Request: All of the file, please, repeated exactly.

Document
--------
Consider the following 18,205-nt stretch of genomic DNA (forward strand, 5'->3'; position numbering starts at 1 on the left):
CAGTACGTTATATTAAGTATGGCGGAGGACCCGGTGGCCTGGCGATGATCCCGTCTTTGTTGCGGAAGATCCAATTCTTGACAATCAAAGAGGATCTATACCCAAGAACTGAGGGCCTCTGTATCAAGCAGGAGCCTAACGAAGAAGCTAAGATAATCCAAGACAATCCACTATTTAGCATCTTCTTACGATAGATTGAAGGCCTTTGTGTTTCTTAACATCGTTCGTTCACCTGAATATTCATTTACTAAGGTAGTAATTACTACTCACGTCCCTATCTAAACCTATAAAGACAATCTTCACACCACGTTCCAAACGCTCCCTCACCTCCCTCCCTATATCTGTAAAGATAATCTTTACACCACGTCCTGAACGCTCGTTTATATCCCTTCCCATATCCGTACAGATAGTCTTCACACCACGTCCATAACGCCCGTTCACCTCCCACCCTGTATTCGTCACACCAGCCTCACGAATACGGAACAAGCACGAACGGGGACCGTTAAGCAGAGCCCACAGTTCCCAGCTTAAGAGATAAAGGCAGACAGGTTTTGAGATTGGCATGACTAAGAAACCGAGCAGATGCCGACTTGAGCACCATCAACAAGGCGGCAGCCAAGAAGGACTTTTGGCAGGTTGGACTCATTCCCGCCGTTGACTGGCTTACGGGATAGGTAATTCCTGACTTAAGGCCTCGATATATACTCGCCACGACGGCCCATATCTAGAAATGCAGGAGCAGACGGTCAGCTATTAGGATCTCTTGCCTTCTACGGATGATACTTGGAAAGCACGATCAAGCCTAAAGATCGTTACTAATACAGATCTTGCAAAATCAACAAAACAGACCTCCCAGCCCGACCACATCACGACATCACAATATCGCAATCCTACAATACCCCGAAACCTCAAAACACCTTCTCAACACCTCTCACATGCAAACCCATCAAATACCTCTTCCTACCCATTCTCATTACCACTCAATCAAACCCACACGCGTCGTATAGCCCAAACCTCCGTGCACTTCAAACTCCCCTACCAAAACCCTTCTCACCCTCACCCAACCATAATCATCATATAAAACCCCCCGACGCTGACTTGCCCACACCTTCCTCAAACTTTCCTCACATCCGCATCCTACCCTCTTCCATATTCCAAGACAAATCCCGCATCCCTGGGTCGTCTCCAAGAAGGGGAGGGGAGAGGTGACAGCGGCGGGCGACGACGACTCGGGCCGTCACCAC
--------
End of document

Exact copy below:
Consider the following 18,205-nt stretch of genomic DNA (forward strand, 5'->3'; position numbering starts at 1 on the left):
CAGTACGTTATATTAAGTATGGCGGAGGACCCGGTGGCCTGGCGATGATCCCGTCTTTGTTGCGGAAGATCCAATTCTTGACAATCAAAGAGGATCTATACCCAAGAACTGAGGGCCTCTGTATCAAGCAGGAGCCTAACGAAGAAGCTAAGATAATCCAAGACAATCCACTATTTAGCATCTTCTTACGATAGATTGAAGGCCTTTGTGTTTCTTAACATCGTTCGTTCACCTGAATATTCATTTACTAAGGTAGTAATTACTACTCACGTCCCTATCTAAACCTATAAAGACAATCTTCACACCACGTTCCAAACGCTCCCTCACCTCCCTCCCTATATCTGTAAAGATAATCTTTACACCACGTCCTGAACGCTCGTTTATATCCCTTCCCATATCCGTACAGATAGTCTTCACACCACGTCCATAACGCCCGTTCACCTCCCACCCTGTATTCGTCACACCAGCCTCACGAATACGGAACAAGCACGAACGGGGACCGTTAAGCAGAGCCCACAGTTCCCAGCTTAAGAGATAAAGGCAGACAGGTTTTGAGATTGGCATGACTAAGAAACCGAGCAGATGCCGACTTGAGCACCATCAACAAGGCGGCAGCCAAGAAGGACTTTTGGCAGGTTGGACTCATTCCCGCCGTTGACTGGCTTACGGGATAGGTAATTCCTGACTTAAGGCCTCGATATATACTCGCCACGACGGCCCATATCTAGAAATGCAGGAGCAGACGGTCAGCTATTAGGATCTCTTGCCTTCTACGGATGATACTTGGAAAGCACGATCAAGCCTAAAGATCGTTACTAATACAGATCTTGCAAAATCAACAAAACAGACCTCCCAGCCCGACCACATCACGACATCACAATATCGCAATCCTACAATACCCCGAAACCTCAAAACACCTTCTCAACACCTCTCACATGCAAACCCATCAAATACCTCTTCCTACCCATTCTCATTACCACTCAATCAAACCCACACGCGTCGTATAGCCCAAACCTCCGTGCACTTCAAACTCCCCTACCAAAACCCTTCTCACCCTCACCCAACCATAATCATCATATAAAACCCCCCGACGCTGACTTGCCCACACCTTCCTCAAACTTTCCTCACATCCGCATCCTACCCTCTTCCATATTCCAAGACAAATCCCGCATCCCTGGGTCGTCTCCAAGAAGGGGAGGGGAGAGGTGACAGCGGCGGGCGACGACGACTCGGGCCGTCACCAC